The most unfortunate thing are all the people who don't even know they have diabetes or are within a few years of developing it. Let's put it this way -- if you are overweight or obese, then you should ASSUME (in a good way!) that you are at risk for developing diabetes and should put into place a plan of action to do something about it. Don't just wait until you are diagnosed with diabetes before you protect your health. DO SOMETHING NOW for your own good!
Besides obesity, diabetes is generally considered related to genetics, inactivity, being a minority race, having high blood pressure, having high triglycerides, having low HDL "good" cholesterol, having PCOS, and being middle-aged. Most of these are symptoms of metabolic syndrome, a condition researchers have found to be treated well with a low-carb program.
The bottom line in all of this is the very clear message that WE CAN TURN THE TIDE ON DIABETES. It IS possible and it CAN be done if people become receptive to such lifestyle changes as giving up sugar, white flour and processed foods in favor of more nutrient-rich and delicious foods that will satisfy the desire for taste and nourishment while at the same time controlling blood glucose levels and reducing body fat. That's what livin' la vida low-carb can do for the one in three of you who suffer from either diabetes or pre-diabetes.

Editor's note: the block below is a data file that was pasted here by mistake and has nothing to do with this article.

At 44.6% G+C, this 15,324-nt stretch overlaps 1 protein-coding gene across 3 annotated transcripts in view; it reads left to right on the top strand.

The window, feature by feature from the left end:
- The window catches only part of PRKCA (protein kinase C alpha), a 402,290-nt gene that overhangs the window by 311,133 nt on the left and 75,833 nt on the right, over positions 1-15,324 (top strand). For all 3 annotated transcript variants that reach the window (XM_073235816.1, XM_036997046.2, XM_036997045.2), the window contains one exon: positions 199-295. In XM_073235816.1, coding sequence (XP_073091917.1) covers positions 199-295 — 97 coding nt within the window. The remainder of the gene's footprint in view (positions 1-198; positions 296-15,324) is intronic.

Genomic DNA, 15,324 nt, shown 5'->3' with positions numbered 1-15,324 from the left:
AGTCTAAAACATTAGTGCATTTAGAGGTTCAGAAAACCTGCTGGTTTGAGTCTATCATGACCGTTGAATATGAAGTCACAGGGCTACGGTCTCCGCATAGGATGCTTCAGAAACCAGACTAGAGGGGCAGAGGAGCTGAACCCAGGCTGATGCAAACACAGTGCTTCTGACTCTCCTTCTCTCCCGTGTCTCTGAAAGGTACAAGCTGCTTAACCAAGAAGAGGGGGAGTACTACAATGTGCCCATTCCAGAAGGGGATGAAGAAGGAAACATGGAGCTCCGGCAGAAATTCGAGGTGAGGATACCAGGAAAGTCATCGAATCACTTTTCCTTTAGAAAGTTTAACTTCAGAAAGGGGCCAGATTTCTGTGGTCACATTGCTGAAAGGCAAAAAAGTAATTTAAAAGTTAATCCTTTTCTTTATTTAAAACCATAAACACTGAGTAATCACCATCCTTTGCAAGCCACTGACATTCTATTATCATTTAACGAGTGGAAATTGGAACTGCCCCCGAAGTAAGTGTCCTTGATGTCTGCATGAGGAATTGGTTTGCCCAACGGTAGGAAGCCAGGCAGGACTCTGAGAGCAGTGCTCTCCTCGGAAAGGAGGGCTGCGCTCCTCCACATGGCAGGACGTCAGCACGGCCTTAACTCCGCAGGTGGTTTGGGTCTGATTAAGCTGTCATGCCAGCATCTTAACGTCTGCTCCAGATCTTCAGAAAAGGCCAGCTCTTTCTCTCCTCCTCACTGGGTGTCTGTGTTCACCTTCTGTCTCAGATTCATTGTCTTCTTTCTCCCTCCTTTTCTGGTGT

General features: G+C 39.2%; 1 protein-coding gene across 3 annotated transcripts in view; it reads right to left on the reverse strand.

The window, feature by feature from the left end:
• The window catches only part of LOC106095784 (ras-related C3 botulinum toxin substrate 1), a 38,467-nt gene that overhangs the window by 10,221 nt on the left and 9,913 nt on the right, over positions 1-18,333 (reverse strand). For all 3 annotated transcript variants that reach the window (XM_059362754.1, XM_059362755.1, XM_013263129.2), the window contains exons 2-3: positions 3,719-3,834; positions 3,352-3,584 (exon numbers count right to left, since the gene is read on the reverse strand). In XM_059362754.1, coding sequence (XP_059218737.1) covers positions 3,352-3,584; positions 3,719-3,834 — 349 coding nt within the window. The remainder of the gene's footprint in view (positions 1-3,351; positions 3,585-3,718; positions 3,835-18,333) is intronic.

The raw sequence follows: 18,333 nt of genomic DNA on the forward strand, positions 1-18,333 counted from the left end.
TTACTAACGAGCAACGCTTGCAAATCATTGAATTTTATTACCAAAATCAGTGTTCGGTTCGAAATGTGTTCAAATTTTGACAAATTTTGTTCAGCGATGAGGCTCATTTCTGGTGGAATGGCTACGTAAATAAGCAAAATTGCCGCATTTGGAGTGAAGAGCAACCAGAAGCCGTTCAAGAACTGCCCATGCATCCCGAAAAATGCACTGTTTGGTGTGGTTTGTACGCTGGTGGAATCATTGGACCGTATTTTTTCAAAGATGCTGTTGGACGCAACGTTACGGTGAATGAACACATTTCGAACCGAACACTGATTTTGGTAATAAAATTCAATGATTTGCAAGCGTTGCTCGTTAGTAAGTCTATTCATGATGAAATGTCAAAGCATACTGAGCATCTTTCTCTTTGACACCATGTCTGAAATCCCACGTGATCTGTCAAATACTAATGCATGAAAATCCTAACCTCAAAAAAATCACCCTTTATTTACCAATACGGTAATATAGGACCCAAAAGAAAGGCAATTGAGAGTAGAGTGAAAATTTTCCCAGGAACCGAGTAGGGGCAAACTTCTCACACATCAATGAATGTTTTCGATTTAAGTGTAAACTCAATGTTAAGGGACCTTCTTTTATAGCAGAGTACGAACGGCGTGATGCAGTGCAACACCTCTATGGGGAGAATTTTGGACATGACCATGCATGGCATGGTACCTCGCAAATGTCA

In 2004 I weighed 410 pounds and was definitely headed straight for Diabetesville! That was a position that I put myself in because of my addition to sugar and other refined carbohydrates. When I decided to begin eating healthier (you know, the lifestyle change thingy!), my life took a turn for the better and I've never felt better or been healthier in my entire life!
NOW is the time for people to take action and stop sitting on the sidelines thinking diabetes is going away on its own. It will only see a turnaround when people get serious about changing their old habits, get serious about losing excess weight, get serious about committing themselves to daily exericise, and finally, they must get serious about taking full personal responsibility for their own health as soon as possible. Nobody can do this for you -- it's an action that YOU must take for yourself!
DO IT and you'll never regret it! Maybe then we can see this diabetes epidemic get eradicated for GOOD!